TD football defense

The Dalles defensive coordinator Rich Belanger, on left, talks strategy with defensive players during practice last week at Wahtonka High School. After last year’s success, this group is poised for another physical uptick.

Fans of defense and physical play can expect big hits, sideline-to-sideline hustle and relentless pressure this fall, because The Dalles football is bringing out its hard-hitting style under the Friday night lights.

“Last year, we had a strong defense and two kids who led the state in tackles,” said all-league defensive back Ben Nelson. “We have guys who are not afraid to play physical and make the big hit. That’s been a big thing about our mentality going into this season; we know that we have the guys to raise their level of play and get everyone else to follow that tough mindset.”

Defensively, the Riverhawks allowed 274 yards a game, 4.3 yards per play, and a 31 for 106 split on third down conversions.

No. 22 TD (2-6 overall, 2-3 league) also had 20 fumble recoveries, 15 sacks, seven interceptions, 15 quarterback hurries and 85 tackles for loss in eight contests.

Of those eight games, the Hawks allowed 22 points or fewer four times and posted a 2-2 record, as the offense averaged just 15.7 points in those contests.

Although without graduated seniors and leading tacklers JR Scott (defensive end) and Yordi Sanchez (linebacker), who combined for 135.5 tackles, 30 for loss, and eight sacks, this unit still can provide plenty of fireworks, especially with all-league, all-state and reigning Lineman of the Year, Dalles Seufalemua, creating havoc.

Along with Seufalemua, the returning all-league Riverhawk players include Mac Abbas, Ben Nelson, Steven Preston and Ophath Silaphath.

Seufalemua had 37 tackles, 14 for loss, with a sack, an interception, a forced fumble, two fumble recoveries and added a blocked kick.

Nelson posted 22.5 tackles, six pass breakups, seven passes defended, an interception and a fumble recovery, and Silaphath, a defensive lineman, tallied 22 tackles, six for loss, and added 3.5 sacks, three hurries and two fumble recoveries.

Preston, a linebacker, filled in with 52 tackles, five for loss, with a half a sack and three fumble recoveries, and Abbas put up 32.5 tackles, seven for loss, and added a pair of fumble recoveries.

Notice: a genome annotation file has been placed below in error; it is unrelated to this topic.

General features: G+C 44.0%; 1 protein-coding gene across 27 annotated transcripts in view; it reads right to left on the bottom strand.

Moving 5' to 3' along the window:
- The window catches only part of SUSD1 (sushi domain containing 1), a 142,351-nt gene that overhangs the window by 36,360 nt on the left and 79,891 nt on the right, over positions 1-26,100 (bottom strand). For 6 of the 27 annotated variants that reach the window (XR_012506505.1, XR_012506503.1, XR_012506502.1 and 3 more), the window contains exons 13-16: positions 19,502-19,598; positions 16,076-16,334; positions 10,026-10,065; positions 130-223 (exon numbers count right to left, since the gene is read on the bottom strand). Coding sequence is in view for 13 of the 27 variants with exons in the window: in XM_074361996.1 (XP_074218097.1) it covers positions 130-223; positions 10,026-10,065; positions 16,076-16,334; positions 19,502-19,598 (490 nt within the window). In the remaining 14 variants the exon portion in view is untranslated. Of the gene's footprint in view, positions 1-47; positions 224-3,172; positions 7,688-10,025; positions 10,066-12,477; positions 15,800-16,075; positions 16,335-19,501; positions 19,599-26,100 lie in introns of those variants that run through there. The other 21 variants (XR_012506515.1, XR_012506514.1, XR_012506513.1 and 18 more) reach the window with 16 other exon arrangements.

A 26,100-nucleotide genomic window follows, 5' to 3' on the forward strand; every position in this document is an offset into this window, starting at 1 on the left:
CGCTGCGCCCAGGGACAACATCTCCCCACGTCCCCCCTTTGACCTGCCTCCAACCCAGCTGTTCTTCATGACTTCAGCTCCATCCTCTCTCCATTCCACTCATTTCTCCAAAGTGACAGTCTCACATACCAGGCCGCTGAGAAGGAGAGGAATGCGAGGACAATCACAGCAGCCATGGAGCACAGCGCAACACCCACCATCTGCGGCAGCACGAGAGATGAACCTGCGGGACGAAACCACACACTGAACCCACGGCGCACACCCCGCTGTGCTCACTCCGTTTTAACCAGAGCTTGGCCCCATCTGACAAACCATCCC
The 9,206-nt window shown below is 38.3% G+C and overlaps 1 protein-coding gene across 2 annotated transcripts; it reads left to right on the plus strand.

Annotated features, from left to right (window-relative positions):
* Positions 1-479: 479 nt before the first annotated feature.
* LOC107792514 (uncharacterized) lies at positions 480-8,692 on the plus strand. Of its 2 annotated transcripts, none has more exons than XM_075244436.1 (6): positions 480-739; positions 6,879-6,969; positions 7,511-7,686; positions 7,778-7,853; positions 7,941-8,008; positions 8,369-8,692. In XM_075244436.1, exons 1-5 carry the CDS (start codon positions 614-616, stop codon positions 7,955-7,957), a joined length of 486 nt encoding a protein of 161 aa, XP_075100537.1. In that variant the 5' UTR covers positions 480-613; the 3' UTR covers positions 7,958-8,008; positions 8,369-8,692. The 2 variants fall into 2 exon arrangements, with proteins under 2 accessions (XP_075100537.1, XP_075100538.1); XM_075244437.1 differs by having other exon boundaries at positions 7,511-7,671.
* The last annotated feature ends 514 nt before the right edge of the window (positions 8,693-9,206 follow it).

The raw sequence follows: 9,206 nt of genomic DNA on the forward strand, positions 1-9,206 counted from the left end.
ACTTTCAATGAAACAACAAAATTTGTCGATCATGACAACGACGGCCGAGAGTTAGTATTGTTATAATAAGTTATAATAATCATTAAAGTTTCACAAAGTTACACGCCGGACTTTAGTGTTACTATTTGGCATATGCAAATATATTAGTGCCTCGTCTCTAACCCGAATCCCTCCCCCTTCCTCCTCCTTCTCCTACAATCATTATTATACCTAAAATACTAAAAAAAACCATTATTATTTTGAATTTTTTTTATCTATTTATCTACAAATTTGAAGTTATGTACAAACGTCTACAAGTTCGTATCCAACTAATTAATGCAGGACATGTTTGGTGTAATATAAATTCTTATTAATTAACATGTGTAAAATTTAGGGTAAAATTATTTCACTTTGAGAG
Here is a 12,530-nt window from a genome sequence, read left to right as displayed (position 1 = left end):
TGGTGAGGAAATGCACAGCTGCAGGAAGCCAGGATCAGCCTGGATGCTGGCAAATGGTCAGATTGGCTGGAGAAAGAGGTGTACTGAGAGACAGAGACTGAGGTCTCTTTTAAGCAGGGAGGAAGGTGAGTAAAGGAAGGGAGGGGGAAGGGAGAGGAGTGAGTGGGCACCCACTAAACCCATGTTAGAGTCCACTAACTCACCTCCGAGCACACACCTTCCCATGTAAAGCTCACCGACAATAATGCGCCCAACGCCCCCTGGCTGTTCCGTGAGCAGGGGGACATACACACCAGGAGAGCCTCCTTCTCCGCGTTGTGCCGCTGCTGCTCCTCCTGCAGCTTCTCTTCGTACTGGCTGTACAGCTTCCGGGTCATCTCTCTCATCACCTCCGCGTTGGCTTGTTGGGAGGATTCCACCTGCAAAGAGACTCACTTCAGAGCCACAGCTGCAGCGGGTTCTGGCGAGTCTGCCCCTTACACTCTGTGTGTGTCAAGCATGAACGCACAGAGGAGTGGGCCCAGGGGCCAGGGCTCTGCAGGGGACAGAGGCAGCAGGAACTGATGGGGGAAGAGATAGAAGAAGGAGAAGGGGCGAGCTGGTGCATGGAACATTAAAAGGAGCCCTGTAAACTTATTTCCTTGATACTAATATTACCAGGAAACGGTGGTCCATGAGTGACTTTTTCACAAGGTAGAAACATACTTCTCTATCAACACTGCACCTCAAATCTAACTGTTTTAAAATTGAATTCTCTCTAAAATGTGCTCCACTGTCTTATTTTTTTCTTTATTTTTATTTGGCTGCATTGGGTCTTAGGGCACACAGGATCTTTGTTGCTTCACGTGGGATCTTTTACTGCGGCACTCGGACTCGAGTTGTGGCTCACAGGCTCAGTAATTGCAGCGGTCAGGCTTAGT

“We have some good experience coming back defensively,” TD’s first-year head coach, Andy Codding, said. “Our scheme may be a little bit different than what we have run in the past, but defense comes down to flying around and making plays, executing your assignments and getting to the ball. We have kids who are buying into that and a coaching staff that is doing a great job of teaching scheme and teaching excitement and energy, because that is what we are all about defensively.”

The six-team Intermountain Conference has five different offenses on display every week, as defending league champion Gladstone plays a run-based pro formation style, Estacada is a double-wing hybrid, Woodburn and North Marion come out with a spread attack, and Crook County uses a double-wing offense.

Gladstone, Estacada and North Marion averaged 42 points in victories, while TD held Crook County scoreless (31-0) and limited Woodburn to two touchdowns in a 14-13 victory.

The offensive variations have TDs defensive staff,  defensive coordinator Rich Belanger and assistant coaches Gabe Wilson, Dan Telles, Bryce Belanger and Rick Wilson, in the film room devising plans to piece together a cohesive crew that will perform on a consistent basis, as the Riverhawks aim for a league championship and beyond.

“Last year, our defense was lock down and this year it is going to be lock down again,” said senior defensive back TJ Green. “We have some hogs down on the line, our linebackers can hit and the secondary can cover and tackle. The quarterback is not going to have any time to throw the ball. Our defense is so much better and it can be very intimidating. I feel bad for our opponents.”

Three years have flown by for the senior veteran Riverhawk players, and there’s no time to look back at what could have been.

The collaborative goal is to leave a final positive stamp on their legacy.

“Now that this our last season, we got to put everything on the line to get what we want to get done,” said senior Gabe Helseth. “We all believe that this is the year that we can put it all together and do something special and make our statement. We are going to be a lot better team this year and we all feel that if we can keep growing as a team, we can make it far.”

All final game stats are courtesy of John Frederick at www.sportsstatservice. com.

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